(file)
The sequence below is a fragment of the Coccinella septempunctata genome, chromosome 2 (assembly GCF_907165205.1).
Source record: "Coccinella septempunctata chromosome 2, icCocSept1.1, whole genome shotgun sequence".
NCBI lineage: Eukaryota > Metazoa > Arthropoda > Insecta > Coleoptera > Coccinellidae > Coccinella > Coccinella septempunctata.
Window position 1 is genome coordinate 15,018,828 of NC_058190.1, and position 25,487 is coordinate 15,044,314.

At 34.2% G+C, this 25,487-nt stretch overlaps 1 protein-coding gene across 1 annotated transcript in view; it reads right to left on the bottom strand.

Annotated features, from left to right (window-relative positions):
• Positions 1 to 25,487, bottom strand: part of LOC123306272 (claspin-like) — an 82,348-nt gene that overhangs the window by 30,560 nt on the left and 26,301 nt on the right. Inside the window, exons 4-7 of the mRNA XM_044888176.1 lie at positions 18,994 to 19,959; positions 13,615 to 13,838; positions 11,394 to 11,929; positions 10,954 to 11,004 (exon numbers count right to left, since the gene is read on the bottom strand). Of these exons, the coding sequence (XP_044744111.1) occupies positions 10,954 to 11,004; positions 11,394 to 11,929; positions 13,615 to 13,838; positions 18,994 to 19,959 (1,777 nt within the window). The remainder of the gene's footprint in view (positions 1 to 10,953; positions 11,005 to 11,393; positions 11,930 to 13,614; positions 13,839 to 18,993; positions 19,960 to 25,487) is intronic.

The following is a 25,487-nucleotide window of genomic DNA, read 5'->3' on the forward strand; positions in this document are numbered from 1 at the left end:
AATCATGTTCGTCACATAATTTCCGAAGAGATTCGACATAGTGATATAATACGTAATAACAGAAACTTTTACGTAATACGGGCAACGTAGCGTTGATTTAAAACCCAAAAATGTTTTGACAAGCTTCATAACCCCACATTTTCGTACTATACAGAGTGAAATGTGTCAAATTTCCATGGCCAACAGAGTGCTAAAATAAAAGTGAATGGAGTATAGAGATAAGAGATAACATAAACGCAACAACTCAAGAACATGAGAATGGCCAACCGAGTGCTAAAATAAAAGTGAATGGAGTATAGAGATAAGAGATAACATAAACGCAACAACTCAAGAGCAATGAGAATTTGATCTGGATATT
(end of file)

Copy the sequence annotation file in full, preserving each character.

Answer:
The sequence below is a fragment of the Coccinella septempunctata genome, chromosome 2 (assembly GCF_907165205.1).
Source record: "Coccinella septempunctata chromosome 2, icCocSept1.1, whole genome shotgun sequence".
NCBI lineage: Eukaryota > Metazoa > Arthropoda > Insecta > Coleoptera > Coccinellidae > Coccinella > Coccinella septempunctata.
Window position 1 is genome coordinate 15,018,828 of NC_058190.1, and position 25,487 is coordinate 15,044,314.

At 34.2% G+C, this 25,487-nt stretch overlaps 1 protein-coding gene across 1 annotated transcript in view; it reads right to left on the bottom strand.

Annotated features, from left to right (window-relative positions):
• Positions 1 to 25,487, bottom strand: part of LOC123306272 (claspin-like) — an 82,348-nt gene that overhangs the window by 30,560 nt on the left and 26,301 nt on the right. Inside the window, exons 4-7 of the mRNA XM_044888176.1 lie at positions 18,994 to 19,959; positions 13,615 to 13,838; positions 11,394 to 11,929; positions 10,954 to 11,004 (exon numbers count right to left, since the gene is read on the bottom strand). Of these exons, the coding sequence (XP_044744111.1) occupies positions 10,954 to 11,004; positions 11,394 to 11,929; positions 13,615 to 13,838; positions 18,994 to 19,959 (1,777 nt within the window). The remainder of the gene's footprint in view (positions 1 to 10,953; positions 11,005 to 11,393; positions 11,930 to 13,614; positions 13,839 to 18,993; positions 19,960 to 25,487) is intronic.

The following is a 25,487-nucleotide window of genomic DNA, read 5'->3' on the forward strand; positions in this document are numbered from 1 at the left end:
AATCATGTTCGTCACATAATTTCCGAAGAGATTCGACATAGTGATATAATACGTAATAACAGAAACTTTTACGTAATACGGGCAACGTAGCGTTGATTTAAAACCCAAAAATGTTTTGACAAGCTTCATAACCCCACATTTTCGTACTATACAGAGTGAAATGTGTCAAATTTCCATGGCCAACAGAGTGCTAAAATAAAAGTGAATGGAGTATAGAGATAAGAGATAACATAAACGCAACAACTCAAGAACATGAGAATGGCCAACCGAGTGCTAAAATAAAAGTGAATGGAGTATAGAGATAAGAGATAACATAAACGCAACAACTCAAGAGCAATGAGAATTTGATCTGGATATT